There’s something incredibly satisfying about being able to pilot your “home on wheels” around a circle route. It makes for a nice, tidy itinerary. We find it’s also a way to absorb a destination, rather than feeling like we’ve just passed through.

As far as circular routes go, nothing beats the picturesque Gaspé peninsula at the far eastern reaches of Quebec. It has just about everything we travel for in our RV: stunning oceanfront landscapes, green mountains, wildlife, small museums, charming villages, and many parks and campgrounds. And don’t even get me started on the fresh seafood!

The regions of Gaspé are quite distinct: the coast is lined with farms and traditional fishing villages, giving way to the dramatic hills of The Haute-Gaspésie which spills into the breathtaking Land’s End, best known for the dramatic Percé Rock.

Celebrating Gaspé’s parks

With more than 1,000 kilometres of coastline extending along both banks of the St. Lawrence River, Gaspé is peppered with Parcs Québec sites, as well as an excellent Parks Canada location. The unique maritime parks are more than enough to fill a week or two of driving around the peninsula.

Each of these parks has a distinct personality, as well it’s its own unique geology, wildlife, flora, and fauna. And each park is representative of an exceptional feature of Québec heritage. Here are a few stops that you won’t want to miss on your RV tour around the Gaspé peninsula.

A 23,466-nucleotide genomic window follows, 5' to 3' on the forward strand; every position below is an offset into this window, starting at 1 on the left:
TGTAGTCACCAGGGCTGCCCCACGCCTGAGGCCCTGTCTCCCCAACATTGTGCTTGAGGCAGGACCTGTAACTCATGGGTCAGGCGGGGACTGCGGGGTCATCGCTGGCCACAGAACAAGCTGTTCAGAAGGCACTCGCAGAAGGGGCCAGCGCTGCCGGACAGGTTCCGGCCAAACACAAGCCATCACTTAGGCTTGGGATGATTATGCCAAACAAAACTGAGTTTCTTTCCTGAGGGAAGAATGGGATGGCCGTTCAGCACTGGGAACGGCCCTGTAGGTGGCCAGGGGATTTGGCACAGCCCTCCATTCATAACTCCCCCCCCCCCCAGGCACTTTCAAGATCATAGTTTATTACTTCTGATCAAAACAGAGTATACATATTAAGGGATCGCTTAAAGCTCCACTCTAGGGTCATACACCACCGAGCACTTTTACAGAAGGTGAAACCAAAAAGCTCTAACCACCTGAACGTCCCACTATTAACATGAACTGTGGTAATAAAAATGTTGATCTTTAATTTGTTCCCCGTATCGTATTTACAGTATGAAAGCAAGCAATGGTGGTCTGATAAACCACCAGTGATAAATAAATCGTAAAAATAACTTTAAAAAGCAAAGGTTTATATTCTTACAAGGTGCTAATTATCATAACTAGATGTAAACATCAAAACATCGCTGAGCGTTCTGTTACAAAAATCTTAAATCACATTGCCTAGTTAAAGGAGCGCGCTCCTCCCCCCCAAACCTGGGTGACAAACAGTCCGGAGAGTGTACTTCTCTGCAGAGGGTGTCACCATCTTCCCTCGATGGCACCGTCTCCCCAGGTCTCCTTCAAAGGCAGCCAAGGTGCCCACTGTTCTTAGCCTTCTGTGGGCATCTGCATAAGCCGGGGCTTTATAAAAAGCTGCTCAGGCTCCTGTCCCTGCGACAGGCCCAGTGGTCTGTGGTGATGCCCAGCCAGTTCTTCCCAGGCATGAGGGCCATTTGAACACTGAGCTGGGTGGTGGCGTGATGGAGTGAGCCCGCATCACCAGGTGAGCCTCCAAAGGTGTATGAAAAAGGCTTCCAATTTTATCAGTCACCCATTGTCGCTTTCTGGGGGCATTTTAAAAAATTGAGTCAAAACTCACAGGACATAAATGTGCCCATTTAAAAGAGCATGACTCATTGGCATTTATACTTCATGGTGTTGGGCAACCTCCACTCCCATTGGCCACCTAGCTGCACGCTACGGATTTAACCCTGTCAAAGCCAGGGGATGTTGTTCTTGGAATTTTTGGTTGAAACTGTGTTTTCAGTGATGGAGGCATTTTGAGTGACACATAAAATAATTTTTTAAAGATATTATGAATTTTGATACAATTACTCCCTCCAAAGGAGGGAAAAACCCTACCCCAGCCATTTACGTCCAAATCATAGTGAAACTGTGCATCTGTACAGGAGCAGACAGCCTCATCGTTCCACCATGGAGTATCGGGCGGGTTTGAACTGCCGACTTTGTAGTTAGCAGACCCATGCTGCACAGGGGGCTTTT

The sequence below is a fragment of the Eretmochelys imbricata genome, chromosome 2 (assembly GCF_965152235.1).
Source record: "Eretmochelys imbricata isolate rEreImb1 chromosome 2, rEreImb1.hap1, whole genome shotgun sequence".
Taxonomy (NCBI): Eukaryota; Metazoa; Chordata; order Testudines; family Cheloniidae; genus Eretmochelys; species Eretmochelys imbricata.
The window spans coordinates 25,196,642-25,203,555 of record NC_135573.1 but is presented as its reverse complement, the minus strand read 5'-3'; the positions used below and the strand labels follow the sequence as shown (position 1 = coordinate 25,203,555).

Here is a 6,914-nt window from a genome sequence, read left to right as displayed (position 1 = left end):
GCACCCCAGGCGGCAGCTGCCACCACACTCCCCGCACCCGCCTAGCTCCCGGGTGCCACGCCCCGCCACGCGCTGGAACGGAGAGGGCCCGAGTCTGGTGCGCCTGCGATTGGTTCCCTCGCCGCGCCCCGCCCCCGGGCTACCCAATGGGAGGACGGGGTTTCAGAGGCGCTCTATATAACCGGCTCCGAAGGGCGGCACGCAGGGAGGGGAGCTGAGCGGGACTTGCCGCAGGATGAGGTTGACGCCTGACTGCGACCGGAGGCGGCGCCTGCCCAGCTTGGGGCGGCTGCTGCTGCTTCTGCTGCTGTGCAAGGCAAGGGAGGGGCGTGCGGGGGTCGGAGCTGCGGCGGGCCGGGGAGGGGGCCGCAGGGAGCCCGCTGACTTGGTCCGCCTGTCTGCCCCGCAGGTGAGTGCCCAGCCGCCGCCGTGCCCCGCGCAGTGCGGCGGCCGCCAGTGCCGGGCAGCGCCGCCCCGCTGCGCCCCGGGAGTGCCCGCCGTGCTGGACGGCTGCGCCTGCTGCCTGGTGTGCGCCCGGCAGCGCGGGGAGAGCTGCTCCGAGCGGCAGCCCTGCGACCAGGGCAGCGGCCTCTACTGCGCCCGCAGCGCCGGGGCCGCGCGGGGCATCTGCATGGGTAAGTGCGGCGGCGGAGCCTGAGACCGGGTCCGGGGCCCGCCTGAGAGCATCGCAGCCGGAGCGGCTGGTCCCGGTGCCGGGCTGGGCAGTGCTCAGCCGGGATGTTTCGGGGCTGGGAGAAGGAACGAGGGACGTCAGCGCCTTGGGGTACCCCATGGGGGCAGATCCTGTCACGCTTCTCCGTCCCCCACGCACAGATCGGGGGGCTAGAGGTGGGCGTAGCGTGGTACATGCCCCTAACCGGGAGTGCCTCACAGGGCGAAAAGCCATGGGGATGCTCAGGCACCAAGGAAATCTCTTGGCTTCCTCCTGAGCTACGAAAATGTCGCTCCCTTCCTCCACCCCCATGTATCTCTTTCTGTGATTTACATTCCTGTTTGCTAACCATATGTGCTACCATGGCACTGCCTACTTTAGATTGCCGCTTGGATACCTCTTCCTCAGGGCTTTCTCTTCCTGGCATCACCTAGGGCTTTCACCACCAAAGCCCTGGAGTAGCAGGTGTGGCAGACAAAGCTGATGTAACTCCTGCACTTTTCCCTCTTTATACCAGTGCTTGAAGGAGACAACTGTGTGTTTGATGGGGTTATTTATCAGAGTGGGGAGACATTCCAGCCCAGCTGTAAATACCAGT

View of the coast and forest at C Parc National du Bisc.

Parc national du Bic characterizes the south shore of the St. Lawrence as well as the influence of the saltwater environment. The action of the sea is everywhere. The park marks a boundary between the aspen-dominated Boreal forests and the Western forests of oak and maple trees, creating a richness of vegetation and habitat that is home to moose and deer.

It’s the coastal setting that’s at the heart of this park – it’s an area of level shoreline with hiking and cycling trails that make it very accessible to the two-legged visitor. It’s also a favourite stop for migrating birds like the Common Eider, hawks, eagles, and owls. Parc National du Bic is prime bird watching real estate for those who tuck binoculars into their knapsack.

When the tide is out, you can walk along the bottom of the sea to get a closer look at the Harbour and Grey Seals; both varieties are protected in the park and offshore islands.

The park has serviced sites suitable for RVs in three separate campgrounds.

A man and a woman stand next to a rock with the Appalachian Mountains in the background at the G Parc National de la Gaspesie.

In the heart of the peninsula, Parc national de la Gaspésie is a “sea of mountains” – a swell in the final leg of the Appalachian Mountains with more than two dozen summits of more than 1000 metres in elevation.

This is a park for hikers. There are more than 140 km in trails, but if you are time-stressed take the short Sentier du Mont-Ernest-Laforce trail – in an hour you’ll reach spectacular views from the rock crest of the hike, also an excellent area for spotting moose.